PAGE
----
This prize is called the “L Prize” and is based on similar reward-based research programs like the “X Prize,” a private fund which awarded $10 million to the first private company that could launch 3 people into space on a vehicle, return them safely, and re-use the vehicle again 2 weeks later. That prize was offered in 1996, dozens of companies started developing rockets, and the prize was finally won in 2004. The idea is by offering a reward, different companies will compete to win and that is more efficient than hiring a company to produce something that may not even be possible.

The L Prize was announced in May 2008 and the first company to enter a product was Philips, in September 2009.  Philips already produces a lot of incandescent light bulbs and CFL bulbs, but they also own Lumileds, a company that makes LED’s, originally formed as a joint effort between Philips and HP (actually Agilent, an HP spinoff of all of HP’s non-computer products). In particular, they produce the Rebel LED which is used in some flashlights, including LED versions of Maglites.

LED’s have similar problems to CFL bulbs. They produce light very efficiently, but only in a narrow range of the light spectrum. For flashlights, the LED companies usually apply yellow phosphors to the LED itself. The LED produces intense blue visible light, but the some of the blue light causes the phosphors to produce yellow light. The combination of blue and yellow light appears white, but is usually a cool white. By adding more phosphors and different color phosphors, they lose some more output but are able to stretch the CRI value from 70 up into the 90’s.  Since the same watts are producing fewer, higher quality lumens, the LED is less efficient. And because only the most efficient LED’s can even hope to produce 90 lumens per watt as required, they don’t have many lumens to lose.

Another problem with LED’s is they become less efficient the harder you drive them. So while a single Rebel LED can easily produce 300 lumens of light output, it might take 3.6 watts of power (83 lumens per watt). However, that same LED will produce 130 lumens for only 1.3  watts (100 lumens per watt!). LED’s are expensive, but in order to get an efficient bulb, Philips had to underdrive the LED’s and use more of them. So their bulb actually has 18 Rebel LED’s producing 900 lumens. And rather than apply phosphor to the LED’s, they put yellow windows over the LED’s that have phosphors in them. And to balance out all the color, half of the LED’s are actually red instead of blue. However when the bulb is lit, it looks white.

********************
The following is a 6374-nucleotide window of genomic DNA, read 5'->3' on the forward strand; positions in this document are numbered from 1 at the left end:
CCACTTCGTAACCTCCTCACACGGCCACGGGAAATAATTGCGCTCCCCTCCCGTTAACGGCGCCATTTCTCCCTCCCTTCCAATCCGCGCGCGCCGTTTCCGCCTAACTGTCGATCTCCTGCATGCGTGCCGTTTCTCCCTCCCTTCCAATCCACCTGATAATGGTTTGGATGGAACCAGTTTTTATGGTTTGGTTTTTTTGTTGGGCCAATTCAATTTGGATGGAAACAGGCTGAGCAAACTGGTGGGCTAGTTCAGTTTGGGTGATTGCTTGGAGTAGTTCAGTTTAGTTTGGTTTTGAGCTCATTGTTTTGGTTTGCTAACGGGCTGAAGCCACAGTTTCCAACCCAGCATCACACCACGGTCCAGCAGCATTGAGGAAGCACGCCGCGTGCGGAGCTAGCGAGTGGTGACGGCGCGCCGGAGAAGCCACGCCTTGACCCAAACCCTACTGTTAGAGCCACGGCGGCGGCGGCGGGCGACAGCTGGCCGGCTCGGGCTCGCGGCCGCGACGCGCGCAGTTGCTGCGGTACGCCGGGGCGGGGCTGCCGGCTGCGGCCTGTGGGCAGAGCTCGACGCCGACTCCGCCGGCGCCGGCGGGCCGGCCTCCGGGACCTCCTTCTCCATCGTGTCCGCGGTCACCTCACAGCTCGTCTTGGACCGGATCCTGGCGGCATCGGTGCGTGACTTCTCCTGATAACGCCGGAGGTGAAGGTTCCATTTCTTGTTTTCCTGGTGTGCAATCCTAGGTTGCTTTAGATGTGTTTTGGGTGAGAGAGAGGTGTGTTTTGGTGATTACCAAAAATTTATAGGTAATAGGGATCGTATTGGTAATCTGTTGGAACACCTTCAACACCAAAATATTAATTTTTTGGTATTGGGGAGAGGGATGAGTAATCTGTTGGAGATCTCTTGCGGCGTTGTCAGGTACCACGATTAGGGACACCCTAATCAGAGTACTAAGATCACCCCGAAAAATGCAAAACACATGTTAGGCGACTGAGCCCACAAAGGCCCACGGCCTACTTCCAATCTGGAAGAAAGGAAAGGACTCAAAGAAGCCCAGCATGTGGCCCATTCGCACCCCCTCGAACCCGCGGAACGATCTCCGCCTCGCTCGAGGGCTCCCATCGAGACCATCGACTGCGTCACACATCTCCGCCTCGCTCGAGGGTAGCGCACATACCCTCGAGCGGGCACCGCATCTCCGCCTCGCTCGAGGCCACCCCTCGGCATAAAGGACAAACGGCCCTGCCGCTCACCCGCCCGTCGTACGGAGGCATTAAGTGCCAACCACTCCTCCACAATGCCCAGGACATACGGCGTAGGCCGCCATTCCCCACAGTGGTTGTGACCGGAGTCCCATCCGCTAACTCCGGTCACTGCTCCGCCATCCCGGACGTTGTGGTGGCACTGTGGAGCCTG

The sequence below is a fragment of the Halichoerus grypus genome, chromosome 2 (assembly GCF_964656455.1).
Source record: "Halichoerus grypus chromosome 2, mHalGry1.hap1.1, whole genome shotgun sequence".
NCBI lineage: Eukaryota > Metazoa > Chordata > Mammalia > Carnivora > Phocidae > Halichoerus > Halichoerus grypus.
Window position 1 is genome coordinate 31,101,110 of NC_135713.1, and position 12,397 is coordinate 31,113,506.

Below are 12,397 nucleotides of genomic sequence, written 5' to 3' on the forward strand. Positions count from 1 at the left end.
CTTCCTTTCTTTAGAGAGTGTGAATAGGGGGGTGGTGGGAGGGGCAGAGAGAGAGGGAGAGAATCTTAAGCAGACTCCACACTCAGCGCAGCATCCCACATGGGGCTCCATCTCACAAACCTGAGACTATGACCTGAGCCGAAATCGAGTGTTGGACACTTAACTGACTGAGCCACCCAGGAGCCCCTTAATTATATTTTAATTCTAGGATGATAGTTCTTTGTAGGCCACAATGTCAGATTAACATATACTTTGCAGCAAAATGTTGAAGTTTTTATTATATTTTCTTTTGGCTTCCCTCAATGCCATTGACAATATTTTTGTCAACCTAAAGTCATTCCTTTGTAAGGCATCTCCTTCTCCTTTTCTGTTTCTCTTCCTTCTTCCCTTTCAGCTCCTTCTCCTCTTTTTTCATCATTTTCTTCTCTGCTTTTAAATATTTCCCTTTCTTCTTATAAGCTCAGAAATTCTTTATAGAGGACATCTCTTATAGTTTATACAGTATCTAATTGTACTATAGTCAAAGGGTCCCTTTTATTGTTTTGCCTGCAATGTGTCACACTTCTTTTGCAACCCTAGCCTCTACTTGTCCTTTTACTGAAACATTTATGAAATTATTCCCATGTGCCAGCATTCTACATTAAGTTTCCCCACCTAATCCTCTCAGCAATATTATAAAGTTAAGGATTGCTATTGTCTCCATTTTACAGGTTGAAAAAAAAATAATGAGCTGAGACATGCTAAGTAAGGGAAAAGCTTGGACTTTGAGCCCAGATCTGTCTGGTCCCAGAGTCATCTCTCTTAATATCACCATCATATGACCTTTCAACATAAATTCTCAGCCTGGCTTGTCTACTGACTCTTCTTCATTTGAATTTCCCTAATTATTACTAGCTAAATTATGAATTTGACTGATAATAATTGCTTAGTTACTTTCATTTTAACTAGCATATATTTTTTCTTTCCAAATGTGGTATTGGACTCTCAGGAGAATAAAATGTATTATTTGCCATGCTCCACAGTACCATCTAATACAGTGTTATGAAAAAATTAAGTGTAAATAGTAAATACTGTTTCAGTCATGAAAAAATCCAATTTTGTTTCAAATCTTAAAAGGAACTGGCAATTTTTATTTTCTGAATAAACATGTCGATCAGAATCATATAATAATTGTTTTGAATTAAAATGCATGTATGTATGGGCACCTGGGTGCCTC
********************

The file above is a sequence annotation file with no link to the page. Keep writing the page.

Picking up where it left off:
For testing, they had to supply the government with 2,000 bulbs. These bulbs were tested for performance and also installed in real world conditions. After a couple of years of testing, the government announced in August 2011 that Philips, the only company that had ever entered the contest, had won the $10 million prize.

The bulbs aren’t cheap though. They are just now coming on the market with a list price of $60, and available for about $50. One guy bought one and did a lot of testing on it, with all kinds of pictures and graphs here. His write-up shows the LED without the yellow windows and he analyzes the CRI of the light. As a comparison, he tests CFL lights and shows the spiky spectrum they produce and which colors they do not render well (0 for red, so much for having red lips). Then just today I saw an article talking about a rebate that would bring the price down a little further. Part of the intention of the L Prize was that the price would come down pretty quickly, dropping to $10 within a couple of years of production. I don’t know if that is possible, but even since 2009 when Philips entered the contest, new LED’s have come out that are even more efficient and could probably compete. Philips offers a 12.5 watt bulb based on the L Prize bulb that is about half the price.

So the L Prize winner is still expensive, but there are other bulbs available now that aren’t as efficient and don’t perform as well that are much cheaper. In fact I just bought a 30-watt equivalent bulb for $6, which I will write about tomorrow.